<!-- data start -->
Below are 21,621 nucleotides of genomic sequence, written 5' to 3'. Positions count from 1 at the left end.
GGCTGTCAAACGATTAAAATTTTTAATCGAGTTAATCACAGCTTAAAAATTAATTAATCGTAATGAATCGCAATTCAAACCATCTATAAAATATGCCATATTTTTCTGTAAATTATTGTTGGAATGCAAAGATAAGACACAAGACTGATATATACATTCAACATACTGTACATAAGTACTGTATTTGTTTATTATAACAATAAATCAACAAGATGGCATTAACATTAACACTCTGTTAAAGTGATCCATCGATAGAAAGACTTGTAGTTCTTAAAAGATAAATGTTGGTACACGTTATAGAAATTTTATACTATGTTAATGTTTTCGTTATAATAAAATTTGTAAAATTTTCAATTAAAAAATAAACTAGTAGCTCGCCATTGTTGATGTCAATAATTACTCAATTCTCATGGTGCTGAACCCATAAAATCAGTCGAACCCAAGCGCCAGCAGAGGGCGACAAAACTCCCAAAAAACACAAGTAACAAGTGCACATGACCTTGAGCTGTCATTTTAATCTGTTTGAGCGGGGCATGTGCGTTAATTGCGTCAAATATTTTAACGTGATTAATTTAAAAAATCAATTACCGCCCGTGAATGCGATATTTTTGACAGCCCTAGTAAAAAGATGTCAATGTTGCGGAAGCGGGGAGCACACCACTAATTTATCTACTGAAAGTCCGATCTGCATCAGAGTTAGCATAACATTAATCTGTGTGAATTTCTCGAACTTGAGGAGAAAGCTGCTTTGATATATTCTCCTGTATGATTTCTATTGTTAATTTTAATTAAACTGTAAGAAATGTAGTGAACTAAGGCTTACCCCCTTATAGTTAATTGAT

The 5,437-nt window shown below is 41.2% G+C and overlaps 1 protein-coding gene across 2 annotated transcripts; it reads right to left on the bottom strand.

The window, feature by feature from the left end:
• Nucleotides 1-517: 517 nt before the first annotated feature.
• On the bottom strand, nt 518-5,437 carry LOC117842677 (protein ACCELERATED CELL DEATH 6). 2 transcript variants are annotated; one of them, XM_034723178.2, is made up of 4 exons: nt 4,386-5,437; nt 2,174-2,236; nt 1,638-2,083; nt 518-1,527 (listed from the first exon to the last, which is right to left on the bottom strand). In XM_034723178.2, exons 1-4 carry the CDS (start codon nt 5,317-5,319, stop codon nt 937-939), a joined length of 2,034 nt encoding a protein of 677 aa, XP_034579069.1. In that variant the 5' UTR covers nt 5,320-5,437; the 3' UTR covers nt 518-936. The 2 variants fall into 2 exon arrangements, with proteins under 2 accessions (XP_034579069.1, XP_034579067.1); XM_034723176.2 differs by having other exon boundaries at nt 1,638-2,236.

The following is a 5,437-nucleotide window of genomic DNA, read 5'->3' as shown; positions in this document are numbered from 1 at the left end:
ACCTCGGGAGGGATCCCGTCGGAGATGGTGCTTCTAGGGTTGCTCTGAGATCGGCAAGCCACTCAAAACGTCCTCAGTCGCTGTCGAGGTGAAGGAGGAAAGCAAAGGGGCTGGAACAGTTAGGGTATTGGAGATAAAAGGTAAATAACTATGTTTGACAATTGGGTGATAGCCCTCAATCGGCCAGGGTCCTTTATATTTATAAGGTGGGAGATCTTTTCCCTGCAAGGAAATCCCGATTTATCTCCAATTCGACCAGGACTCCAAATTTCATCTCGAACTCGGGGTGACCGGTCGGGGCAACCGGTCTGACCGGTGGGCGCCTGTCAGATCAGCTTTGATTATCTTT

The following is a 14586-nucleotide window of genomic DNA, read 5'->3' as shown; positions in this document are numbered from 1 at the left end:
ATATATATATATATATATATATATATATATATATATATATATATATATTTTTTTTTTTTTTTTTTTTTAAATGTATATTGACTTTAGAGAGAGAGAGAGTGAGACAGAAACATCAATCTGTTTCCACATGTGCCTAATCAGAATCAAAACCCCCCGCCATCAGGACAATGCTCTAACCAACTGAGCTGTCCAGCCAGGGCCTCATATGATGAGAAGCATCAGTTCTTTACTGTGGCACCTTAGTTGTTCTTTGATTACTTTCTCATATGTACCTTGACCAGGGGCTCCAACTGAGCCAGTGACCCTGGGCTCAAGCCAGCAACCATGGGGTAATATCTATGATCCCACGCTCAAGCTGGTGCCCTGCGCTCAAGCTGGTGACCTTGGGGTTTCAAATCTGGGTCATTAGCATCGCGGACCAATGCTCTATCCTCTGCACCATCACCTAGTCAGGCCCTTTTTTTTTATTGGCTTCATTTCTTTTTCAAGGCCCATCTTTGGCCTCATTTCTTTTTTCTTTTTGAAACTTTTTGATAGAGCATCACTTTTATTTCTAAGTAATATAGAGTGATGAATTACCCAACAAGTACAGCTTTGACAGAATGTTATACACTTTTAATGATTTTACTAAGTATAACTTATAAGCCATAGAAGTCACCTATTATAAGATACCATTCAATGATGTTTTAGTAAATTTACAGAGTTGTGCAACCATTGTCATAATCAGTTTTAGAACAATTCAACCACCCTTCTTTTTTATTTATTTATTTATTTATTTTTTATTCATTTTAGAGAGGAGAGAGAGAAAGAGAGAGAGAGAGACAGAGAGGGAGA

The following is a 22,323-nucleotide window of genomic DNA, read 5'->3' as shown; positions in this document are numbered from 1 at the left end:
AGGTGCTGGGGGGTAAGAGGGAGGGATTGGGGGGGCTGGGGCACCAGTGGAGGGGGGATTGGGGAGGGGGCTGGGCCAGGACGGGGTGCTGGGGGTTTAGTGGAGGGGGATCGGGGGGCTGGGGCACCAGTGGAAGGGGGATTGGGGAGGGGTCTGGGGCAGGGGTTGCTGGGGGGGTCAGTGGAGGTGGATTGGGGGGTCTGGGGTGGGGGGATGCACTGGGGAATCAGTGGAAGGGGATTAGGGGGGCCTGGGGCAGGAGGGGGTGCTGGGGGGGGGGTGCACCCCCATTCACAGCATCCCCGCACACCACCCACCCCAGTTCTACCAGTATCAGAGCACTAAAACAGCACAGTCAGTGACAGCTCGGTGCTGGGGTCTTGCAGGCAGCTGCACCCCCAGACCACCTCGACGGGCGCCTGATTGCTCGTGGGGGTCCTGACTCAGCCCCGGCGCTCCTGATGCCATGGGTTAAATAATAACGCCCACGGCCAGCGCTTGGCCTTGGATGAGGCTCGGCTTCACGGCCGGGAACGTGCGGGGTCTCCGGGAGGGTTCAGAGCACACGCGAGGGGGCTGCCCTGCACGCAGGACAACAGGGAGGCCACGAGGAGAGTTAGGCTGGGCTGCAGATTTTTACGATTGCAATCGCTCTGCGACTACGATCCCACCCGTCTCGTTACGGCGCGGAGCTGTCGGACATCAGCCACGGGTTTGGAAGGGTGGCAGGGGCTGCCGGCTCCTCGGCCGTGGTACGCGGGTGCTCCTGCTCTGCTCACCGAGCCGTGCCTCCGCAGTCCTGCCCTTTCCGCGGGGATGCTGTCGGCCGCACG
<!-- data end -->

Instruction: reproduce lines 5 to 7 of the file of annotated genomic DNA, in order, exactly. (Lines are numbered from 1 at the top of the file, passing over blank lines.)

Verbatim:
• Nucleotides 1-517: 517 nt before the first annotated feature.
• On the bottom strand, nt 518-5,437 carry LOC117842677 (protein ACCELERATED CELL DEATH 6). 2 transcript variants are annotated; one of them, XM_034723178.2, is made up of 4 exons: nt 4,386-5,437; nt 2,174-2,236; nt 1,638-2,083; nt 518-1,527 (listed from the first exon to the last, which is right to left on the bottom strand). In XM_034723178.2, exons 1-4 carry the CDS (start codon nt 5,317-5,319, stop codon nt 937-939), a joined length of 2,034 nt encoding a protein of 677 aa, XP_034579069.1. In that variant the 5' UTR covers nt 5,320-5,437; the 3' UTR covers nt 518-936. The 2 variants fall into 2 exon arrangements, with proteins under 2 accessions (XP_034579069.1, XP_034579067.1); XM_034723176.2 differs by having other exon boundaries at nt 1,638-2,236.

The following is a 5,437-nucleotide window of genomic DNA, read 5'->3' as shown; positions in this document are numbered from 1 at the left end: